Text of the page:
Salvador Carrasco is a film director well-known for his picture “The Other Conquest” (2000), which broke box-office records in Mexico and became an international success. He is also a professor at the Santa Monica College and founder of its film production program. His students have been receiving many awards at international film festivals.
Diana Ringo: Your film The Other Conquest became a big success. However, since then you have not made films, why is that?
Salvador Carrasco: Partly because I’ve been busy doing other things that are more important in life, such as raising three wonderful human beings. Now that two of them are off to college, I will resuscitate my career. At the risk of sounding a tad defensive, it’s not as if I’ve been wholly inactive in film: I have directed television, written screenplays, and created from scratch a film-production program at Santa Monica College, in which I’ve now executive-produced 20 decent projects. I guess I should also mention that I was attached to direct “The Holy Road,” the sequel of “Dances with Wolves,” which I prepped for 3 years but in the end didn’t happen due to reasons I’m still trying to understand. It would have made a truly wonderful movie.
Diana Ringo: Do you prefer working with professional or non-professional actors?
Salvador Carrasco: I enjoy different aspects of each: generally speaking, the craft and guarded trust of the former and the spontaneity and unconditional trust of the latter.
Diana Ringo: Your film has a lot of mysticism, what role does it play in your life? And what about religion?
Salvador Carrasco: None, really. Spirituality maybe… In art, in worthwhile people, in the values we instill in our children. Overall my life is firmly rooted in reality, though one of my greatest pleasures is to wander alone in a historically imposing religious building. Go figure. Last year, for instance, I was in Istanbul and I arrived at Chora Church (a medieval Byzantine Greek Orthodox gem) at closing time. To my surprise they let me in and I spent an hour there by myself… Pure bliss.
I don’t care for institutionalized religion, but I do respect people’s religious beliefs as long as they keep them to themselves. Ideally religious beliefs lead to self-questioning and trying to lead a more spiritual life, which is what I explored in “The Other Conquest.”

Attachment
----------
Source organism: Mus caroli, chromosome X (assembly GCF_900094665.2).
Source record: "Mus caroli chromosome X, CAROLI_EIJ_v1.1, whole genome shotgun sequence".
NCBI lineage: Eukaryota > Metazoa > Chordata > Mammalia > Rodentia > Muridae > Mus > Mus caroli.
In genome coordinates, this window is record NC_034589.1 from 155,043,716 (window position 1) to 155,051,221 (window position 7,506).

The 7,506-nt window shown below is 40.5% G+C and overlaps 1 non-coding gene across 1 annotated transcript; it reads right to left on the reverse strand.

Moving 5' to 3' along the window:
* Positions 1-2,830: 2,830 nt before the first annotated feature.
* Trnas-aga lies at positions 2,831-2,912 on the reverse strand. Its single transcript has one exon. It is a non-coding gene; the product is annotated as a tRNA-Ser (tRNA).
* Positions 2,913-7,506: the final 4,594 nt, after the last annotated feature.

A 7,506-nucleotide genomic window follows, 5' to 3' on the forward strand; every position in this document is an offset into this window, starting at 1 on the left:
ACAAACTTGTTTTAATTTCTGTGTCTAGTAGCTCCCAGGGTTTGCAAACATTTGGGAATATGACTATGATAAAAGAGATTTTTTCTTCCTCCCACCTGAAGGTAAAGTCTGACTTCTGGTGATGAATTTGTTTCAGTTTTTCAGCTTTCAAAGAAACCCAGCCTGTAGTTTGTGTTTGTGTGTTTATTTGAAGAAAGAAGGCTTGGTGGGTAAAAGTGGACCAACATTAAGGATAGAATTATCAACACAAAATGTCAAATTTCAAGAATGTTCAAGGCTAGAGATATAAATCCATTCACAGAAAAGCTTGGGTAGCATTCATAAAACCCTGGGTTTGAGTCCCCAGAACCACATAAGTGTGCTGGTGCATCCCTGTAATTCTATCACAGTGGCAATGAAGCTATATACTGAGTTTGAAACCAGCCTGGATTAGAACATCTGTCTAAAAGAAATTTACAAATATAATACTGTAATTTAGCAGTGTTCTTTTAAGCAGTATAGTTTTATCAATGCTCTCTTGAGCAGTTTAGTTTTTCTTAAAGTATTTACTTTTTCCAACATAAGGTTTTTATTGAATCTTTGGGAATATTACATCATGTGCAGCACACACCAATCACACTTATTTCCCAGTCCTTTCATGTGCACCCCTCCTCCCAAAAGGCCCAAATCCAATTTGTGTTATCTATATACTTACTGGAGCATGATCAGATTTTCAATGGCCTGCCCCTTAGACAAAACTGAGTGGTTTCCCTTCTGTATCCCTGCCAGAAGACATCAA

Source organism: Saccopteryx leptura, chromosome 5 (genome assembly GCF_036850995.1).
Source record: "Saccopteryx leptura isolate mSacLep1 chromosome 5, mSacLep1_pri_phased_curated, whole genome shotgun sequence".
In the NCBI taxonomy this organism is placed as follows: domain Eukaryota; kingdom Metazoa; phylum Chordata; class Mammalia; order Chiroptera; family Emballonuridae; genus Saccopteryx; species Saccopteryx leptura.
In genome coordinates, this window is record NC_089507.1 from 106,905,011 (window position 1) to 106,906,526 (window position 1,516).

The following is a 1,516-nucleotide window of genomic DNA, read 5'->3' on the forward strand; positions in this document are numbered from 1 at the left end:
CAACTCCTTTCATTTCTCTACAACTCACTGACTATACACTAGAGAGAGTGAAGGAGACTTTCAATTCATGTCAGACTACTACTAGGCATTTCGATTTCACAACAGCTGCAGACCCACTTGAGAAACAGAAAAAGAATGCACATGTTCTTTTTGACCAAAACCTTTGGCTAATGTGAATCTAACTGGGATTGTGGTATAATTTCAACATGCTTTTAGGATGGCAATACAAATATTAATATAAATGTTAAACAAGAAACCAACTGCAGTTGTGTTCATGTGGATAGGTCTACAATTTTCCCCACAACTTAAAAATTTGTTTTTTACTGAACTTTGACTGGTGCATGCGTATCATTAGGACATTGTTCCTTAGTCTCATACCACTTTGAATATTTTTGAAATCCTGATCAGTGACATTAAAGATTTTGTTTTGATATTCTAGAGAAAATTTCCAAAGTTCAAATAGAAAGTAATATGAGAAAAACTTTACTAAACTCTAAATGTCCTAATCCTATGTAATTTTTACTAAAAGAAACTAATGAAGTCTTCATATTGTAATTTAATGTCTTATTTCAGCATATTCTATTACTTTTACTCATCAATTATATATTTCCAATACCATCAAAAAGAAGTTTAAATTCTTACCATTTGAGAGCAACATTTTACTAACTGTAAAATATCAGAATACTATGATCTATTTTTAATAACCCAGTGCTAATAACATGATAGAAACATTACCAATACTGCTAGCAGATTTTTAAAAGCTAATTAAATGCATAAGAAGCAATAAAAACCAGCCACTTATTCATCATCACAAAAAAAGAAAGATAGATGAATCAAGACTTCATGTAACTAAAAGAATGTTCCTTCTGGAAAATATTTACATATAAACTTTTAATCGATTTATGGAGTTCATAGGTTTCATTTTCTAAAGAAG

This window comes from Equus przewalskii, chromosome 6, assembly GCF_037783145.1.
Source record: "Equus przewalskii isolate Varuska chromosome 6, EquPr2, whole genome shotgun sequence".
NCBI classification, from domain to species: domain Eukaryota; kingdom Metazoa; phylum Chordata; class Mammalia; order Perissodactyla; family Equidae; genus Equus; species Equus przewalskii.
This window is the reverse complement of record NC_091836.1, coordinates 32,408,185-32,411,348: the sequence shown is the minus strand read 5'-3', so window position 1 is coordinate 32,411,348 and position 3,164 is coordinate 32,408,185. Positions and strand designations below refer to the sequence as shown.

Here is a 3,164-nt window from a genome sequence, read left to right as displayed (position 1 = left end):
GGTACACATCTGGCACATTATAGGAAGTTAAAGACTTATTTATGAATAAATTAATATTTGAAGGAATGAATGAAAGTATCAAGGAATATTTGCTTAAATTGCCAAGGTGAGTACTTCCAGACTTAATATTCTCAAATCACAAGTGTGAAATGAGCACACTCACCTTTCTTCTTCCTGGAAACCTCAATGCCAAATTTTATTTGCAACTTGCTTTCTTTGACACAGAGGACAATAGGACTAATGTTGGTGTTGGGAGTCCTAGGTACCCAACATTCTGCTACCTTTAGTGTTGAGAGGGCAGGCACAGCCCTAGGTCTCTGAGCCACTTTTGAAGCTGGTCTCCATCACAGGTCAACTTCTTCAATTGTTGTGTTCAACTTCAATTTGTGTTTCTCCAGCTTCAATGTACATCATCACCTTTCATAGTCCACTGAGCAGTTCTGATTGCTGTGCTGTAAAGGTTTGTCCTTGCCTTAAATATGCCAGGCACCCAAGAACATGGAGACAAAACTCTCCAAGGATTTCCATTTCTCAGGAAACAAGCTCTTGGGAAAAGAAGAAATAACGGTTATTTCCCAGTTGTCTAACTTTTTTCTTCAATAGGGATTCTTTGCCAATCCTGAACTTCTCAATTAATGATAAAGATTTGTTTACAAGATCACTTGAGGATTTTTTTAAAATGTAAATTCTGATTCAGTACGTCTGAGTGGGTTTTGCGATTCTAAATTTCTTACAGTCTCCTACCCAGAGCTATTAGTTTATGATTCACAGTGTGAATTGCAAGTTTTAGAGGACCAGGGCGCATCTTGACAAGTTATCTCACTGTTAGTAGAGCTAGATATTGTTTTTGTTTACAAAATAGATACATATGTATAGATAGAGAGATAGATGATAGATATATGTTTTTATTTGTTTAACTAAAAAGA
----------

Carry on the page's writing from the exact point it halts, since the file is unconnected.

Diana Ringo: How did Plácido Domingo become executive producer of your film?
Salvador Carrasco: His son Alvaro is the producer of “The Other Conquest.” Plácido read the screenplay and agreed to be executive producer, which was a risky move on his part since this is a film about the Aztec resistance to the Spanish Conquest of Mexico (Plácido is Spanish), but he believed in what the film had to say.
Diana Ringo: At what age did you want to become a film director?
Salvador Carrasco: I became interested in so-called art-house films at around 11, which helped, but the first actual move came after high school. I was interested in too many things and couldn’t make up my mind, so I opted for a profession in which I would be able to purse all the interests I had. Film is ideal for that.
Diana Ringo: Cinema is a synthesis of various arts. Which art is the most important to you?
Salvador Carrasco: I couldn’t really prioritize. As a director, it’s essential to read as much as possible, visit museums, and listen to music —literature, visual arts, and music—, among other things. Doing that not only informs what we want to talk about, but it also helps us express ourselves better.
Diana Ringo: What film are you planning on directing next?
Salvador Carrasco: I am currently developing a TV series for an outlet such as Netflix. If all goes well, I hope to direct the pilot. Aside from that, I’m planning on directing a short film this year. Incidentally, these projects will be produced by Carrie Finklea, who was a featured filmmaker at your festival (PIFF) last year!
Diana Ringo: What is more fulfilling for you, to be a professor or a film director?
Salvador Carrasco: It’s two different professions that appeal to different areas of one’s being, but they complement each other well, at least in my case.